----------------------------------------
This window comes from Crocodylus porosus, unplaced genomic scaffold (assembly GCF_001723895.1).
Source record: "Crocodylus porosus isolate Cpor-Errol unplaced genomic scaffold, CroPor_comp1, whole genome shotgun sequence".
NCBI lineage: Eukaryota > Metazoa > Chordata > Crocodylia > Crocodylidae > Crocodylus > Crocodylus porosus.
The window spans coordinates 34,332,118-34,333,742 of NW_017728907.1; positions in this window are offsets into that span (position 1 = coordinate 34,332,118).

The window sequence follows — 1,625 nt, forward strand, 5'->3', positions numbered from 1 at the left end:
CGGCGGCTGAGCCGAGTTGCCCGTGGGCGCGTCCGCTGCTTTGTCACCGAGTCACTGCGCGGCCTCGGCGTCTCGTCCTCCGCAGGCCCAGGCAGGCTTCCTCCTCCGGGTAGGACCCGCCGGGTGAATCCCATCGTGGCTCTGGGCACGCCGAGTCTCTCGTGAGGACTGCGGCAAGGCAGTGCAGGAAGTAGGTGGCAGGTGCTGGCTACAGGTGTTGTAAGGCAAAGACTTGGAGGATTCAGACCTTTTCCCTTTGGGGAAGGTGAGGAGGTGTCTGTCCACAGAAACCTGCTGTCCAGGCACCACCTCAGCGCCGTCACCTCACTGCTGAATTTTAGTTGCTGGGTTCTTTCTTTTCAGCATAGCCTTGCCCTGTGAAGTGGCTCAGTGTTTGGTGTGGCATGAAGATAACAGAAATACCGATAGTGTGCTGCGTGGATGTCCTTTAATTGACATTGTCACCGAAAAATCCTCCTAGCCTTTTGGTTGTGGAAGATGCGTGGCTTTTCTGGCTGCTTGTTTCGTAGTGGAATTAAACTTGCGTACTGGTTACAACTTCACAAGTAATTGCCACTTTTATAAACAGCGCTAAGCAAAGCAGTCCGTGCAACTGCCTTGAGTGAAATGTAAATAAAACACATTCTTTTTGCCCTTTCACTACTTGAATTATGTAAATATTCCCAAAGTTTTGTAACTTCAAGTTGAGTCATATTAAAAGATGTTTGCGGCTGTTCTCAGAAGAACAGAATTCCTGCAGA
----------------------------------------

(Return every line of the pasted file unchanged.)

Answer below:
This window comes from Crocodylus porosus, unplaced genomic scaffold (assembly GCF_001723895.1).
Source record: "Crocodylus porosus isolate Cpor-Errol unplaced genomic scaffold, CroPor_comp1, whole genome shotgun sequence".
NCBI lineage: Eukaryota > Metazoa > Chordata > Crocodylia > Crocodylidae > Crocodylus > Crocodylus porosus.
The window spans coordinates 34,332,118-34,333,742 of NW_017728907.1; positions in this window are offsets into that span (position 1 = coordinate 34,332,118).

The window sequence follows — 1,625 nt, forward strand, 5'->3', positions numbered from 1 at the left end:
CGGCGGCTGAGCCGAGTTGCCCGTGGGCGCGTCCGCTGCTTTGTCACCGAGTCACTGCGCGGCCTCGGCGTCTCGTCCTCCGCAGGCCCAGGCAGGCTTCCTCCTCCGGGTAGGACCCGCCGGGTGAATCCCATCGTGGCTCTGGGCACGCCGAGTCTCTCGTGAGGACTGCGGCAAGGCAGTGCAGGAAGTAGGTGGCAGGTGCTGGCTACAGGTGTTGTAAGGCAAAGACTTGGAGGATTCAGACCTTTTCCCTTTGGGGAAGGTGAGGAGGTGTCTGTCCACAGAAACCTGCTGTCCAGGCACCACCTCAGCGCCGTCACCTCACTGCTGAATTTTAGTTGCTGGGTTCTTTCTTTTCAGCATAGCCTTGCCCTGTGAAGTGGCTCAGTGTTTGGTGTGGCATGAAGATAACAGAAATACCGATAGTGTGCTGCGTGGATGTCCTTTAATTGACATTGTCACCGAAAAATCCTCCTAGCCTTTTGGTTGTGGAAGATGCGTGGCTTTTCTGGCTGCTTGTTTCGTAGTGGAATTAAACTTGCGTACTGGTTACAACTTCACAAGTAATTGCCACTTTTATAAACAGCGCTAAGCAAAGCAGTCCGTGCAACTGCCTTGAGTGAAATGTAAATAAAACACATTCTTTTTGCCCTTTCACTACTTGAATTATGTAAATATTCCCAAAGTTTTGTAACTTCAAGTTGAGTCATATTAAAAGATGTTTGCGGCTGTTCTCAGAAGAACAGAATTCCTGCAGA